Richard Paine: The Abolition Of Slavery In America

Words: 319
Pages: 2

everyone through his beliefs. If Paine could look back at his impact in American history, I'm sure he would be a huge advocate for believing in yourself, and following every ambition you could imagine. He did just that. In 1774, Paine met Benjamin Franklin in London, whom inspired him to emigrate to America to find a unique life for himself. Franklin influenced Paine to be the co-editor for ‘The Pennsylvania Magazine,’ If it wasn't for Franklin, Paine would likely be stuck in his fathers footsteps, and not know any better to move past and become a greater influence to mankind. (Source 7) Paine’s first assignment for himself was writing about his anti-slavery views. In March of 1775, Paine “vigorously called for the abolition of slavery…insisted upon America’s responsibility to support the slaves following their emancipation” in his essay, African Slavery in America. Upon Franklin’s return to Philadelphia, he established the “first American Anti-Slavery Society” and not long after, Franklin appointed Paine as a founding member. (Source 2) …show more content…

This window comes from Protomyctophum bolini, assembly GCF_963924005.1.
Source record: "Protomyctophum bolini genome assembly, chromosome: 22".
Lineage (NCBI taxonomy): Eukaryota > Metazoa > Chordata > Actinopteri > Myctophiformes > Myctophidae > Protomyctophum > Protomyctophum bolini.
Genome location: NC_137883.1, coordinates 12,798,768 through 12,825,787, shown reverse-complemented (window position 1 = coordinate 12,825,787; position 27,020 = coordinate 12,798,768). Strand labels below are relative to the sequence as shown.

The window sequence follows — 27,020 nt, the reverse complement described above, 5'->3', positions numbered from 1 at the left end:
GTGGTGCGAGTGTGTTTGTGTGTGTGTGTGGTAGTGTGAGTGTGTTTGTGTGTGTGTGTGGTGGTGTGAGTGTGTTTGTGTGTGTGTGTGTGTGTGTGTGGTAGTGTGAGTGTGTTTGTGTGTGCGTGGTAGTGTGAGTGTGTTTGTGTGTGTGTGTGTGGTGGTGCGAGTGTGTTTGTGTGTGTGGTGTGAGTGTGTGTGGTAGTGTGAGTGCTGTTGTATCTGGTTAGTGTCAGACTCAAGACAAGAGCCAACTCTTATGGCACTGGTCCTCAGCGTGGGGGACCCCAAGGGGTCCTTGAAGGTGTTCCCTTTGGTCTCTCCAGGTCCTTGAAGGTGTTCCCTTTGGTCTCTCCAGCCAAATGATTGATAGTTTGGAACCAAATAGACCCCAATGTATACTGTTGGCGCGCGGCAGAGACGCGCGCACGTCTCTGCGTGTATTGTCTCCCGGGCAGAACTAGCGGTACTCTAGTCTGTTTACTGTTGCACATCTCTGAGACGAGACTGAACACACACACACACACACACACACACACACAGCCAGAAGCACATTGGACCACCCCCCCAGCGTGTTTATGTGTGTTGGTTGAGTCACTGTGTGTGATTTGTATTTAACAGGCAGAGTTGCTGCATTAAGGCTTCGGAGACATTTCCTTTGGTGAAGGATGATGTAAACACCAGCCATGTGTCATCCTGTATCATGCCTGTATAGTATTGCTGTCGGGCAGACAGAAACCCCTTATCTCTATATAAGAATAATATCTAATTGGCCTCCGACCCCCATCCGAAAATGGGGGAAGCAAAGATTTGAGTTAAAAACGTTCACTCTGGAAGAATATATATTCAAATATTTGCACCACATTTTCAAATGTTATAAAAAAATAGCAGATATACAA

Being aware of the problem was his first step, but of course, he carried out a plan, which influenced the creation on his pamphlet on independence, ‘Common Sense.’ In this essay, he argued that government, even in its’ “best state, is but a necessary evil.” (Source 5) He glorifies that in a colonies’ suffrage, the government is steady with the same miseries. In Common Sense, Thomas Paine is gratifying the ability to have freedom, and the determination for a fulfilling life. He leaves no one citizen behind, and truly is admirable for every individual’s worth. He explains in this essay what he would do to change the government, and gives advantages to changing the procedures that were previously set. Still arguing for freedom